Car Review: Mazda CX-9 -Kiplinger

DRIVE TIME


Car Review: Mazda CX-9

Learning to love a big crossover



By Frederic Fane Wolfer, Kiplinger's Personal Finance

Sticker price for Grand Touring AWD: $35,290
Dealer cost: $32,676
Horsepower: 273
MPG: 15 city, 21 highway
3-yr Resale value: 57% 5-yr: 42%
Cargo space: 48 cu. ft.


Highs: Good moves on the road; amenities abound.
Lows: Big and heavy; pricey when equipped with all its options.


As I make my way into downtown Washington, D.C., it strikes me that the vehicle I’m driving is weird. The Mazda CX-9 is neither car nor truck, neither minivan nor SUV. It’s a large, car-based tall wagon thing -- a seven-passenger crossover.

That’s not to say the CX-9 is uniquely weird. Plenty of hard-to-categorize crossover things now roam our nation’s streets, blocking the view ahead and crowding shopping-mall parking spaces. For some, transportation such as the CX-9 makes perfect sense. But for someone like me (not a fan of SUVs or trucks), it feels awkward and takes some getting used to.

Did I mention that it’s big? Mazda lists its height at just over 68 inches and its total curb weight at 4,546 pounds. But the inside of the 2008 Grand Touring all-wheel-drive model I’m testing is a nice place to be. it comes well equipped. It’s leather-lined and has a goodly number of luxury and convenience items, including heated power front seats and three-zone automatic climate control.

Advertisement

The crossover I’m driving also has a DVD-based navigation system (with a touch-screen display), a highly useful backup camera, a moonroof, a 277-watt, ten-speaker sound system, Sirius satellite radio and a towing package (which allows you to tow up to 3,500 pounds). The base sticker price for the beast (including delivery) is $35,250, but the options boost the price to $40,465. (Kiplinger's awarded Best in Class honors to the more affordable CX-9 Sport, which starts at $30,035.)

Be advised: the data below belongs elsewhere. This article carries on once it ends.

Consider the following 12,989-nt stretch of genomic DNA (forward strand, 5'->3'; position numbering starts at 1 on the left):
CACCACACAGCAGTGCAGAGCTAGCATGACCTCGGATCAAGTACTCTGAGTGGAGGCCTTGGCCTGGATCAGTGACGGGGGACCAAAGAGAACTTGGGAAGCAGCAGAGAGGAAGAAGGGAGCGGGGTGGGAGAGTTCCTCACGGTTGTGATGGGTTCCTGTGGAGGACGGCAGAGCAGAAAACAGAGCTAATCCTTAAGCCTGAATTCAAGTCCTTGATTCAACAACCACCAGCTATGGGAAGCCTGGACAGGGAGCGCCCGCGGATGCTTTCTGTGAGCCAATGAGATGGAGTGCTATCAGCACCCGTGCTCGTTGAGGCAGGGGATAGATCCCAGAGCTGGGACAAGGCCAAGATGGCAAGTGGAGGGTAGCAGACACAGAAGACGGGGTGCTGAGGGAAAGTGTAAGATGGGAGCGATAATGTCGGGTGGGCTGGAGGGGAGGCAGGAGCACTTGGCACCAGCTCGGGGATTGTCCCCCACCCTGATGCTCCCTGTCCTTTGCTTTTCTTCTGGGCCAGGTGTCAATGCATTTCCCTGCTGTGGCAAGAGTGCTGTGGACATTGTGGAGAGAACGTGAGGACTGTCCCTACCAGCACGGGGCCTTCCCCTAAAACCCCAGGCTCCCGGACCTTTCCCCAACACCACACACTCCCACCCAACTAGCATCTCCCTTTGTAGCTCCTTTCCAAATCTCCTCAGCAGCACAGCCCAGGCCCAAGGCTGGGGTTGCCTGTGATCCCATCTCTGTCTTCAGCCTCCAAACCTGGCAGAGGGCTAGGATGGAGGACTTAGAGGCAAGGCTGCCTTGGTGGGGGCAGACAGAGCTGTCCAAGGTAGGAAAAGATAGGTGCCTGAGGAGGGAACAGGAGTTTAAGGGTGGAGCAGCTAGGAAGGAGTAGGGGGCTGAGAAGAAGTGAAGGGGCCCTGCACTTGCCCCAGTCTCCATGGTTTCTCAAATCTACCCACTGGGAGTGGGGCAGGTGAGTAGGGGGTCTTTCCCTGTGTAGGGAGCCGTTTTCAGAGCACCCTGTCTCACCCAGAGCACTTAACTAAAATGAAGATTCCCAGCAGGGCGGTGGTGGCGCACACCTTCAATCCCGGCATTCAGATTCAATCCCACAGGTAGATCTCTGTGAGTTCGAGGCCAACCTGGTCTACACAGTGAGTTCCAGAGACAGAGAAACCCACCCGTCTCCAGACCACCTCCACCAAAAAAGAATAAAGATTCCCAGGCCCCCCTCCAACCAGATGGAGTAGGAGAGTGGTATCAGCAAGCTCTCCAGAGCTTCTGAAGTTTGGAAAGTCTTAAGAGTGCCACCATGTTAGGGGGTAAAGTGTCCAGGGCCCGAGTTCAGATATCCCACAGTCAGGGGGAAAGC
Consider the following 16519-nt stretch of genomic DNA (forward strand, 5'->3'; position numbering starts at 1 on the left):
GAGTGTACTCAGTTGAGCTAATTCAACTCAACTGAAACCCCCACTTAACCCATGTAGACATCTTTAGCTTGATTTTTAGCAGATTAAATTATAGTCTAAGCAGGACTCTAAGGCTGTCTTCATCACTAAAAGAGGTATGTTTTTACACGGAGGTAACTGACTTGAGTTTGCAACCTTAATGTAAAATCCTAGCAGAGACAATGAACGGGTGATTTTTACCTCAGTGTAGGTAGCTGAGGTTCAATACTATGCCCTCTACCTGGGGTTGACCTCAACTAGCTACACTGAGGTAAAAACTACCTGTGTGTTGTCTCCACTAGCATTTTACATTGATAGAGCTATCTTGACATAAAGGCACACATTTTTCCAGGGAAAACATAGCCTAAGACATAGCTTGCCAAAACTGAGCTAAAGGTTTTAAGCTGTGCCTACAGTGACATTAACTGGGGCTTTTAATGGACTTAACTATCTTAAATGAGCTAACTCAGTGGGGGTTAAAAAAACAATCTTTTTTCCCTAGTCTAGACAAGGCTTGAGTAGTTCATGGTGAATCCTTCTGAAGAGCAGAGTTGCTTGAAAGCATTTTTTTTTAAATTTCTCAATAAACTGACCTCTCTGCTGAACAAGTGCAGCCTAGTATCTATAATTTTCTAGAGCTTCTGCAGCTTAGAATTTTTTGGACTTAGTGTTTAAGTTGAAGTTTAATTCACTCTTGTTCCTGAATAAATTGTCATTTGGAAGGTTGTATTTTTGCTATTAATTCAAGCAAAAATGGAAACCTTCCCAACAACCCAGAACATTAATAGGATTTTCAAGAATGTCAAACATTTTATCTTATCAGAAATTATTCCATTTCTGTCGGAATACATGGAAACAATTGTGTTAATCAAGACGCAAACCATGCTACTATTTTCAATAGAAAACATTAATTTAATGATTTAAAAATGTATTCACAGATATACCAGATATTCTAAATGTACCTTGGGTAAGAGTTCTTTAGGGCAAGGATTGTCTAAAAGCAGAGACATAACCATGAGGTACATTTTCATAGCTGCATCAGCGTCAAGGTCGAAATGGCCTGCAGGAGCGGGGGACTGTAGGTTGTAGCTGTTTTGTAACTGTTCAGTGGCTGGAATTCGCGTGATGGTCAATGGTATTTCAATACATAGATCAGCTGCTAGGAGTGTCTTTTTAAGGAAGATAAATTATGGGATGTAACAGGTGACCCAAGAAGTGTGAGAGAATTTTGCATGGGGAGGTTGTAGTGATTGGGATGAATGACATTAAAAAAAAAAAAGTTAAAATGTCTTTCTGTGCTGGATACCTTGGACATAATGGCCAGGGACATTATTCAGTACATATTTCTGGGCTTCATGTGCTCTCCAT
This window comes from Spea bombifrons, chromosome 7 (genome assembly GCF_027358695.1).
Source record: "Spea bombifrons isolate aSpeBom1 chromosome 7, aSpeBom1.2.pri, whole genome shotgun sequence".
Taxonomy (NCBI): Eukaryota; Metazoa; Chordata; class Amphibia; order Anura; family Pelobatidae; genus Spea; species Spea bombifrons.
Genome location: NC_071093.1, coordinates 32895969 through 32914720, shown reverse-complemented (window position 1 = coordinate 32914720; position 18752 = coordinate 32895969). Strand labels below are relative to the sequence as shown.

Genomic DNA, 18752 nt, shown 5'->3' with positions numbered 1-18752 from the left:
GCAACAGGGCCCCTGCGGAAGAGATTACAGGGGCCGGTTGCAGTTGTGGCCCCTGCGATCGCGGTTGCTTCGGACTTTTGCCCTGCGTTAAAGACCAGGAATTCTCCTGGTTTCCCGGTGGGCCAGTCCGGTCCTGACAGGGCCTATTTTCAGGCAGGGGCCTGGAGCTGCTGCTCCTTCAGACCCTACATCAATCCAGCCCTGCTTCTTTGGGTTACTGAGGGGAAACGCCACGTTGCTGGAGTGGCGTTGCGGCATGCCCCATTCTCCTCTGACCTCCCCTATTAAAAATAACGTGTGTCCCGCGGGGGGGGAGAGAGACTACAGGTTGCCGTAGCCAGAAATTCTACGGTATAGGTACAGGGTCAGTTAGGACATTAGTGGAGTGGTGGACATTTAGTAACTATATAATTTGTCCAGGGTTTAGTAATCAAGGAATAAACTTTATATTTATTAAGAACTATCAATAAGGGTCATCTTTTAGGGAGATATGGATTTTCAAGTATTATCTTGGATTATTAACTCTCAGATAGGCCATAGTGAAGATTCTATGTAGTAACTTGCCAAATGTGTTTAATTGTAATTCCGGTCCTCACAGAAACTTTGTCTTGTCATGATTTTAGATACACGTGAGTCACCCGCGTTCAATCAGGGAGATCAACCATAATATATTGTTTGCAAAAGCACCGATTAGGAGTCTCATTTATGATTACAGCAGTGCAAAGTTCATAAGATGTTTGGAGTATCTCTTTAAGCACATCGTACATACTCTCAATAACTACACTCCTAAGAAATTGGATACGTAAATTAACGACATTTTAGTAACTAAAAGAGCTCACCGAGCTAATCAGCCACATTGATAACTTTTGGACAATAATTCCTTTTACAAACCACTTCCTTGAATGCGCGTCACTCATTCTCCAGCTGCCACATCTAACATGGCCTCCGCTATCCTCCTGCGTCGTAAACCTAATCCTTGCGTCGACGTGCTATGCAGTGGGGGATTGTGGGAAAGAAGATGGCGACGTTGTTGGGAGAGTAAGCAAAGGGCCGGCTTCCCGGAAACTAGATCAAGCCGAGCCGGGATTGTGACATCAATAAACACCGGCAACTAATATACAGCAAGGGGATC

Driving it

On the open road, the CX-9 drives much better than most SUVs and minivans -- nice ride, well-controlled body motions for its size, although steering is a little touchy. The proportions seem to shrink as you become accustomed to the CX-9. Steering it around a fast curve provides a quick reminder that you’re piloting a large vehicle, but overall, the thing is fairly nimble.

The 2008 CX-9 is powered by a 3.7-liter V6 that produces 273 horsepower and 270 pound-feet of torque. (Last year’s CX-9 had a less potent 3.5-liter V6.) The engine is paired with a six-speed automatic transmission that offers a "manumatic" mode for shifting through the gears yourself. The combination works well, providing good acceleration -- zero to 60 miles per hour in about 7.5 seconds -- and smooth shifts. And for its size, the CX-9 gets decent gas mileage: 15 miles per gallon in the city, 21 on the highway for my all-wheel-drive version (front-wheel-drive CX-9s are lighter and rated for 16 mpg city, 22 highway).

A sense of security

You certainly feel safe behind the wheel. My CX-9 has front and side-impact airbags, side-curtain airbags for all three rows of seats, stability- and traction-control systems, and four-wheel disc brakes with anti-lock. (A blind-spot monitoring system is a $200 option.) As you travel the highways, the Mazda imparts a feeling of above-it-all aloofness from the traffic around you that adds to the sense of security. Before too long it has me rethinking my dislike for SUVs.

When I arrive at my underground parking garage, however, the CX-9 again feels big -- huge, even -- as I drive down the ramps and wind my way past the other cars. It seems as if parking is going to be a project. And backing in to my space is . . . a piece of cake, thanks to the optional backup camera. Now I’m beginning to think I could actually live with one of these things.

In fact, the CX-9’s appeal becomes stronger day by day. Its second-row seats are roomy, and they slide fore and aft to provide easy access to the third row (and the kids don’t seem to mind sitting back there). The touch-screen navigation system in the dash is easy to figure out and use, which is a welcome change from other systems I’ve run across.

Though large, the CX-9 is stylish and has elicited nothing but admiring comments from family, friends and one stranger. Nobody looks twice at a minivan. Maybe it's not so weird after all.



More From Our Car Buyer's Guide


You can get valuable updates like Drive Time from Kiplinger sent directly to your e-mail. Simply enter your e-mail address and click "sign up."

More Sponsored Links


DISCUSS

Permission to post your comment is assumed when you submit it. The name you provide will be used to identify your post, and NOT your e-mail address. We reserve the right to excerpt or edit any posted comments for clarity, appropriateness, civility, and relevance to the topic.
View our full privacy policy


Advertisement

Market Update

Advertisement

Featured Videos From Kiplinger